Vaccines (immunizations) - overview
Vaccines are used to boost your immune system and prevent serious, life-threatening diseases.
Vaccinations; Immunizations; Immunize; Vaccine shots; Prevention - vaccine
HOW VACCINES WORK
Vaccines "teach" your body how to defend itself when germs, such as viruses or bacteria, invade it:
Four types of vaccines are currently available:
WHY WE NEED VACCINES
For a few weeks after birth, babies have some protection from germs that cause diseases. This protection is passed from their mother through the placenta before birth. After a short period, this natural protection goes away.
Vaccines help protect against many diseases that used to be much more common. Examples include tetanus, diphtheria, mumps, measles, pertussis (whooping cough), meningitis, and polio. Many of these infections can cause serious or life-threatening illnesses and may lead to life-long health problems. Because of vaccines, many of these illnesses are now rare.
SAFETY OF VACCINES
Some people worry that vaccines are not safe and may be harmful, especially for children. They may ask their health care provider to wait or even choose not to have the vaccine. But the benefits of vaccines far outweigh their risks.
The American Academy of Pediatrics, the Centers for Disease Control and Prevention (CDC), and the Institute of Medicine all conclude that the benefits of vaccines outweigh their risks.
Vaccines, such as the measles, mumps, rubella, chickenpox, and nasal spray flu vaccines contain live, but weakened viruses:
Thimerosal is a preservative that was found in most vaccines in the past. But now:
Allergic reactions are rare and are usually to some part (component) of the vaccine.
The recommended vaccination (immunization) schedule is updated every 12 months by the US Centers for Disease Control and Prevention (CDC). Talk to your provider about specific immunizations for you or your child. Current recommendations are available at the CDC website: www.cdc.gov/vaccines/schedules.
The CDC website (www.cdc.gov/travel) has detailed information about immunizations and other precautions for travelers to other countries. Many immunizations should be received at least 1 month before travel.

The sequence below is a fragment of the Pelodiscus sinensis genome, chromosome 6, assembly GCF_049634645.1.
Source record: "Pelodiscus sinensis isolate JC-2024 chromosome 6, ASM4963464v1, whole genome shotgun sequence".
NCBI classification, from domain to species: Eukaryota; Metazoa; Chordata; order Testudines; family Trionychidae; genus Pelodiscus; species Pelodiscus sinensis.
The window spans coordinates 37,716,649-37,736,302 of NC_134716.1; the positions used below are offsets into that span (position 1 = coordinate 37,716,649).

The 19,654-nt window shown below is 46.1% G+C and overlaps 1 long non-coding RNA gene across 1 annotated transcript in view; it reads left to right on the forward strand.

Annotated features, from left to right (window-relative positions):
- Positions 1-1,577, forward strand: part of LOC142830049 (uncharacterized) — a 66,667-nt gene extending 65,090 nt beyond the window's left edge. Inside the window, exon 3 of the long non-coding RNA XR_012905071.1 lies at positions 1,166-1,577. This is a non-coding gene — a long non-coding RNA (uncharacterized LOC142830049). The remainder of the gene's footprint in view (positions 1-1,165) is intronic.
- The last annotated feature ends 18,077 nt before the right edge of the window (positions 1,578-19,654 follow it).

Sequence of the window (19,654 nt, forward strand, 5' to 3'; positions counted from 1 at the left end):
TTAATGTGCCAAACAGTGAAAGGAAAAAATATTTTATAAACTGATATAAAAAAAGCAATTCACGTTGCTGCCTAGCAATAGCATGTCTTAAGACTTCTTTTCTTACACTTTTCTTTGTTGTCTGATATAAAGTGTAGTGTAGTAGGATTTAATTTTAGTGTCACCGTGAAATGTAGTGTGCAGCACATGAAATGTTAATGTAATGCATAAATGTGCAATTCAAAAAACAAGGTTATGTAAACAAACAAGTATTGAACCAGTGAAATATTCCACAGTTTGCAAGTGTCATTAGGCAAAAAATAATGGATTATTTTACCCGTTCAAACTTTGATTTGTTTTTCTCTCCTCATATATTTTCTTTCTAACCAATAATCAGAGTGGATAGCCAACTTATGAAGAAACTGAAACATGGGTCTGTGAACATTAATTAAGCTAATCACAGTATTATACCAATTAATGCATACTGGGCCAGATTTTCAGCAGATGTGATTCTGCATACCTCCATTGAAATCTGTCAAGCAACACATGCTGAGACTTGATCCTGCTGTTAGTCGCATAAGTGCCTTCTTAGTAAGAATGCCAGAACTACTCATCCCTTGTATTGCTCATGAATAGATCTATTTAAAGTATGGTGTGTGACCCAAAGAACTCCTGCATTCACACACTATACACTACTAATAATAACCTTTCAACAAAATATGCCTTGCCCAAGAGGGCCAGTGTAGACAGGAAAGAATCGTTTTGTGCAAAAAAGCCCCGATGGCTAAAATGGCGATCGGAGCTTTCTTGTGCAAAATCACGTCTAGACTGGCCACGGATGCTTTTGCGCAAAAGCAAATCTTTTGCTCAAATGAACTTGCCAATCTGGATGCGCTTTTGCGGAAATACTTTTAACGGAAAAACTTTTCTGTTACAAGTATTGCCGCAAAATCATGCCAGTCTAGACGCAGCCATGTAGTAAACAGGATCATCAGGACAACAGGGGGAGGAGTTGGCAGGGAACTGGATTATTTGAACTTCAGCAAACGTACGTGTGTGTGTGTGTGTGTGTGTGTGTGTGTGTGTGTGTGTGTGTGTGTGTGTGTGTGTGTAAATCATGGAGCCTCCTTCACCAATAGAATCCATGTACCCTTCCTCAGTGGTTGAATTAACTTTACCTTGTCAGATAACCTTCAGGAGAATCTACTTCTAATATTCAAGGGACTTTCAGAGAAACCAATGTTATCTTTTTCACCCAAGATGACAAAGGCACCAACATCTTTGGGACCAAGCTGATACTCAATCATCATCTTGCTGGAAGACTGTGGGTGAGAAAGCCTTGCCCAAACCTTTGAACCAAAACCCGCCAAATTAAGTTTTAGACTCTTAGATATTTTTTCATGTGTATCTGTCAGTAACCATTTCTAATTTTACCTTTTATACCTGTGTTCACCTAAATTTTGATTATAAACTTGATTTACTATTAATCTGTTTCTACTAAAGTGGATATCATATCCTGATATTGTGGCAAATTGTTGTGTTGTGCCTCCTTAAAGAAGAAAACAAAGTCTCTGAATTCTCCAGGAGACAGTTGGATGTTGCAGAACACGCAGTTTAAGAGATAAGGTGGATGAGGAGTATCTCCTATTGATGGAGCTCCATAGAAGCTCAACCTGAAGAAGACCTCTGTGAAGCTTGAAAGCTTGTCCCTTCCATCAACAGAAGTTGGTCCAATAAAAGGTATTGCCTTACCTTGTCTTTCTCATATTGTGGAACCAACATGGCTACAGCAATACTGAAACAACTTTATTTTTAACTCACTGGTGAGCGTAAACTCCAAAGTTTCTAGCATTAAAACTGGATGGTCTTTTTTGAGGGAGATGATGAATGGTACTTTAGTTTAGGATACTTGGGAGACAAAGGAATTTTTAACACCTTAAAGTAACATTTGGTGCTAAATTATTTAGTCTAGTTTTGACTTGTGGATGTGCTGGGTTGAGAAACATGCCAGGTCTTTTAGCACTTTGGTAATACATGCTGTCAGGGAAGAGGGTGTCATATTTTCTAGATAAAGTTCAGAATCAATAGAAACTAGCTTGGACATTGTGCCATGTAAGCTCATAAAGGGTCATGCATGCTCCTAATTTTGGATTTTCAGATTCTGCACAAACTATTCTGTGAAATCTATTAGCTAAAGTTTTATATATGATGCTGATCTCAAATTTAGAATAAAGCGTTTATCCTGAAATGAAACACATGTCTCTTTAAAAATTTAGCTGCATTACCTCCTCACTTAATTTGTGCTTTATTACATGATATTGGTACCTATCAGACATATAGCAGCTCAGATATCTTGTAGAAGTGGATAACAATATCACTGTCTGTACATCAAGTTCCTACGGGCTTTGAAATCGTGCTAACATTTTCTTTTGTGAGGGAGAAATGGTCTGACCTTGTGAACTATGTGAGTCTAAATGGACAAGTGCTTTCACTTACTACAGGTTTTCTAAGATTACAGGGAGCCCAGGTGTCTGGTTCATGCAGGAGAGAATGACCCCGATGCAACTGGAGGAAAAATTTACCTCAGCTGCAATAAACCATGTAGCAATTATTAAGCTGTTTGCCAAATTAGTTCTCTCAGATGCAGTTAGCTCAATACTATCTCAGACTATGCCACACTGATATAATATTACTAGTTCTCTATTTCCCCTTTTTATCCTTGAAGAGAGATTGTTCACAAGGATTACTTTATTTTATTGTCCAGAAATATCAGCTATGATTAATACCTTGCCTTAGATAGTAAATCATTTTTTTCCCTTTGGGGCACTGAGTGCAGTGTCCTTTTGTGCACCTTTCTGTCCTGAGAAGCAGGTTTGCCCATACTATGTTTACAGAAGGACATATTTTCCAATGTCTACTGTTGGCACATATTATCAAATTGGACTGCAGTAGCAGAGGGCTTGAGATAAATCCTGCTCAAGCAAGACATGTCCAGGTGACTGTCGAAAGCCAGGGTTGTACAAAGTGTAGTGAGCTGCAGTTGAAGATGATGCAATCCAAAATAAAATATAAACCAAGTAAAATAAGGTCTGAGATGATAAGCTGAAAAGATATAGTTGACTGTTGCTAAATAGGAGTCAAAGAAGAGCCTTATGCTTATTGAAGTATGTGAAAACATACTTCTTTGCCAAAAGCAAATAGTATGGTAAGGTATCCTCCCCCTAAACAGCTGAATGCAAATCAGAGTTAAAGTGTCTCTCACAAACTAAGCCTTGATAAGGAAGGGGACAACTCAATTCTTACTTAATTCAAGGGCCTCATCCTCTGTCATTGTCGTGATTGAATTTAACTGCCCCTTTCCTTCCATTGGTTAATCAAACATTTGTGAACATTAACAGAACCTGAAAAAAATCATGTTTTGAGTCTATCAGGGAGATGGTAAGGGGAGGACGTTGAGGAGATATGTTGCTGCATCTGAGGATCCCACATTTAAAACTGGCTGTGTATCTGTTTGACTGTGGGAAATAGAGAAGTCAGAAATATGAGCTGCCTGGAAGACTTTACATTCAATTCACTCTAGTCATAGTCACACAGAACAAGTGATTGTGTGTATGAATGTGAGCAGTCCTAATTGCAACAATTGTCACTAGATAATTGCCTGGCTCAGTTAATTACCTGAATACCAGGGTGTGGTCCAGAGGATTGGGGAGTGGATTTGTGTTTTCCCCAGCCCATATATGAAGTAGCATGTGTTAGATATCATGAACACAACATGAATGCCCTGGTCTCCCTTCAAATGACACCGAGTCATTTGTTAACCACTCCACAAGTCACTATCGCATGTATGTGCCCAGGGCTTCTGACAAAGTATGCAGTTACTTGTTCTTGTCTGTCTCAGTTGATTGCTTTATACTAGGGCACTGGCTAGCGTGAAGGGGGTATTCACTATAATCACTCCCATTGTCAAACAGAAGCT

Bring your immunization record with you when you travel to other countries. Some countries require this record.
Centers for Disease Control and Prevention website. Frequently asked questions about thimerosal. www.cdc.gov/vaccinesafety/Concerns/thimerosal/thimerosal_faqs.html. Updated August 28, 2015. Accessed October 22, 2018.
Kim DK, Riley LE, Hunter P, Advisory Committee on Immunization Practices. Recommended immunization schedule for adults aged 19 years or older, United States, 2018. Ann Intern Med. 2018;(3):210-220. PMID: 29404596 www.ncbi.nlm.nih.gov/pubmed/29404596.
Kroger AT, Pickering LK, Wharton M, Mawle A, Hinman AR, Orenstein WA. Immunization. In: Bennett JE, Dolin R, Blaser MJ, eds. Mandell, Douglas, and Bennett's Principles and Practice of Infectious Diseases, Updated Edition. 8th ed. Philadelphia, PA: Elsevier Saunders; 2015:chap 321.
Pickering LK, Orenstein WA. Immunization practices. In: Kliegman RM, Stanton BF, St. Geme JW, Schor NF, eds. Nelson Textbook of Pediatrics. 20th ed. Philadelphia, PA: Elsevier; 2016:chap 172.
Robinson CL, Romero JR, Kempe A, Pellegrini C, Szilagyi P. Advisory Committee on Immunization Practices recommended immunization schedule for children and adolescents aged 18 years or younger - United States, 2018. MMWR Morb Mortal Wkly Rep. 2018;67(5):156-157. PMID: 29420458 www.ncbi.nlm.nih.gov/pubmed/29420458.
Strikas RA, Orenstein WA. Immunization. In: Goldman L, Schafer AI, eds. Goldman-Cecil Medicine. 25th ed. Philadelphia, PA: Elsevier Saunders; 2016:chap 18.
Review Date: 8/5/2018
Reviewed By: Neil K. Kaneshiro, MD, MHA, Clinical Professor of Pediatrics, University of Washington School of Medicine, Seattle, WA. Also reviewed by David Zieve, MD, MHA, Medical Director, Brenda Conaway, Editorial Director, and the A.D.A.M. Editorial team.
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